Last week I rewatched the 2009 Star Trek reboot from JJ Abrams, because I am a huge fan of the film. Does that make me a huge fan of Star Trek? And if not, why do I like the film?
It struck me that all Hollywood reboots, and TV show reboots (I’ll get to Dr Who shortly) appeal to audiences’ yearning nostalgia, and they feed off that nostalgia and the rabid fandom that eminated from the originals, attempting to invite in a new generation of fans to the universe. They take the core ingredients – characters, locations, catchphrases – and remould them onto a modern audience, many of whom would not have been born when the original aired.
Of course, it is easy to pass these endeavours off as cold money-making exercises, cannabilising past glories for a whole new raiding mission on the wallets of the young and ill-informed. On the whole, these reimagined franchises prove hugely succesful, and the studios will keep them coming as long as they do so. Star Trek, in the hands of hitmaker JJ Abrams, auteur of the hugely popular Alias, the historic Lost, and more recently the underrated Fringe, not to mention silver screen goliaths Cloverfield and MI:3, feels well looked after. I realise that argument appears to be completely contradictory, but all those prodcutions, despite their massive success, also hold a strong sense of care and authorship. JJ Abrams is a man that knows his geek.
So is this what is important? Being fair to the ‘proper’ fans? Perhaps, although I doubt the studios the studios truly believe that (ok, time to shut off the evil corporate conspiracy switch in my head). Star Trek was already a huge phenomenon, I know that, you know that. The core of the text, ignoring it’s various spin-offs and movies, would be the original 60’s series then, that of Shatner and Nimoy and those great doors that go ‘shhhhdkum’. It was great wasn’t it, that’s real Star Trek, yeah? This is why I loved the movie, the loving references, the accuracy of the recastings, Spock?
Except I’m pretty sure I’ve never seen an episode.
I’ve seen a couple of the later movies, maybe a bit of Patrick Stewart here and there, but there is no way I could regard myself as a Star Trek fan. Why would I want to be? Trekkies were those weird kids at school who combed their hair really straight and who didn’t see sunlight and who asked you to come round for a sandwich at lunch because they didn’t want to play football, weren’t they?
So suddenly we’re all pretending to love Star Trek because it’s fresh and cool and we can say we get the references? Or is it something else? I think it’s seperate from the need to be a Trekkie, it’s just a knowledge thing. I haven’t seen Star Trek, but I could tell you almost all of the basics, even before I went excitedly to see this movie. I knew of Spock and Kirk and the doors and Vulcans and hand symbols and ‘live long and prosper’ and ‘to boldly go where no man has gone before’ and ‘captain’s log’ and a hundred other things. These are ingrained in our culture, through references (Family Guy’s Sulu and Mike Myers’ Scotty impression off the top of my head, but thousands more) and subconcious BBC2 dinnertime background viewing I imagine.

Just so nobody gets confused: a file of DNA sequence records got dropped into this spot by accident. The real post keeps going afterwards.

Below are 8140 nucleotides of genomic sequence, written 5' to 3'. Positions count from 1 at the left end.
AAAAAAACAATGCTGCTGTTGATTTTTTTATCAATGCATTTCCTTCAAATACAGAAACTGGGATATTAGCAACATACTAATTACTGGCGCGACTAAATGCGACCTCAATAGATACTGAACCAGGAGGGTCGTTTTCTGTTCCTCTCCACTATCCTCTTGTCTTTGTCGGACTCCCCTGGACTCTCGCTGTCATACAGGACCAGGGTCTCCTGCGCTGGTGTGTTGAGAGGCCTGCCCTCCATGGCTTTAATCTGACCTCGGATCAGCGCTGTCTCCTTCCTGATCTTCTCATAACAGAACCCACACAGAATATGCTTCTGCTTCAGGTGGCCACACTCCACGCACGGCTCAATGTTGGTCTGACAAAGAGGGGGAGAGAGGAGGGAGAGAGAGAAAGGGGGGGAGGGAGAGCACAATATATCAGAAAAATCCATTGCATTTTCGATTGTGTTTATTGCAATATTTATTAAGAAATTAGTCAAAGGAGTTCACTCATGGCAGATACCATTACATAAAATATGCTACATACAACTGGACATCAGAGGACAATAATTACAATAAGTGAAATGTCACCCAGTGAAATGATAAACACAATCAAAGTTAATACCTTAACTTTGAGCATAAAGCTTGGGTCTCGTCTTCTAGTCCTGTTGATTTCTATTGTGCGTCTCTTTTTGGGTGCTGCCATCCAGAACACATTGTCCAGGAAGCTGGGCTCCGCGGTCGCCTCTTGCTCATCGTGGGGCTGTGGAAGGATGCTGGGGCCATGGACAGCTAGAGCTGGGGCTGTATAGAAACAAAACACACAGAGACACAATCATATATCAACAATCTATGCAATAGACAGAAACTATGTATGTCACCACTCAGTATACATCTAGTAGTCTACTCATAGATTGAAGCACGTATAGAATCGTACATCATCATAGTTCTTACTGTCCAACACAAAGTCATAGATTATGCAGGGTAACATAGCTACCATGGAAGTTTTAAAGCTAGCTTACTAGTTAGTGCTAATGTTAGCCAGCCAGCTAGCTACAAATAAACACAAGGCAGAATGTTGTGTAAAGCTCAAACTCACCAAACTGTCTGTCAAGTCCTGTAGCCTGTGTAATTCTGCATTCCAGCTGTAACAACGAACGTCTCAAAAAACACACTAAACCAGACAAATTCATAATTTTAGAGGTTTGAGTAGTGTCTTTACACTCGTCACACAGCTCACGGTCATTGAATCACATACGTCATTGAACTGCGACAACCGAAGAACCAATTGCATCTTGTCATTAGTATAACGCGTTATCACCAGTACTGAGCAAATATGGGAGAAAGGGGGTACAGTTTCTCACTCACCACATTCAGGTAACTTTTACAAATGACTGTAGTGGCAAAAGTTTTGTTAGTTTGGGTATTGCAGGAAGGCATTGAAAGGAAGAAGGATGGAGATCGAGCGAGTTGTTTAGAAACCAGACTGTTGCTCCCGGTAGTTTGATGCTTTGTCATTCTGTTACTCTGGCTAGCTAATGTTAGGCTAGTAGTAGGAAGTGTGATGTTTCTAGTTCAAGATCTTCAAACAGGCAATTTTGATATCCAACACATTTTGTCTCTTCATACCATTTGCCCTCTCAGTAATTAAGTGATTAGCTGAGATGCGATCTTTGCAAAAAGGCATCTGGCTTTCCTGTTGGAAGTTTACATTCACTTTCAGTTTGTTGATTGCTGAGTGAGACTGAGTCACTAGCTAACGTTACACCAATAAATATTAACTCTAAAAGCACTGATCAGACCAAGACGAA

Yes, I think the power of the geek is outing a lot more would be closet-geeks, and that once we leave school and mix with a more diverse range of people we realise that it is much more normal and acceptable than playground bullying would suggest, but in this post-modern environment where nearly everything seems to reference, pay tribute to, or pastiche an existing text, we all want to be in on the joke. Maybe we don’t want to be social outcasts, but we want the newly found status that goes with it. We appreciate the reference because we get the reference, and not because we feel that it keeps our beloved original series sacred and secure.
We could therefore congratulate JJ Abrams and the like for standing up for geeks and nerds, for elevating their social status and making their knowledge a goal for us simpletons on the outside the Star Trek communities who mocked them so. Who’s laughing now?
I also see it another way though, and it’s a point of view that stems from my growing up with my own defensiveness about seeing the things I was passionate about be dissapated and spoon-fed for the masses. It’s that little twinge of annoyance that comes from, say, your favourite band suddenly becoming huge, that feeling that you put in the groundwork and built this ‘relationship’ with a text (I call it text for semantic purposes, but substitute in band/book/person/show as appropriate) only for masses to be given it so easily, often at a perceived detriment to the quality of the output. A big personal example for me here would be Harry Potter, a brilliant series of novels lauded for encouraging a new generation of young readers, now easily accessible to slob infront of on the big screen in all it’s watered down heroic glory.
I realise this argument is becoming slightly unfocused and rambling, so to wrap it up until next time, it seems basically that falling in love with a reboot via a claim of prior love and knowledge of its parent text, although highly self-satisfying and enjoyable, also seems a little unfair on those who truly understand the cultural signifance of the remake; those who would doubtless have been dreading this remake coming to the big screen, despite, I imagine, being a key part of the target market**.
Next time, Doctor Who, and where fandom divides are drawn.
**incidently, I have no idea how defensive or negative long-term Star Trek fans were towards this film. In fact I have read in the past that the various levels of in-jokes in the film, lovingly woven in by the writers, allowed the film to appeal to all sides of the spectrum, but then they would say that, wouldn’t they? Anyway, why would I care what those pointy-eared weirdos thought? 😉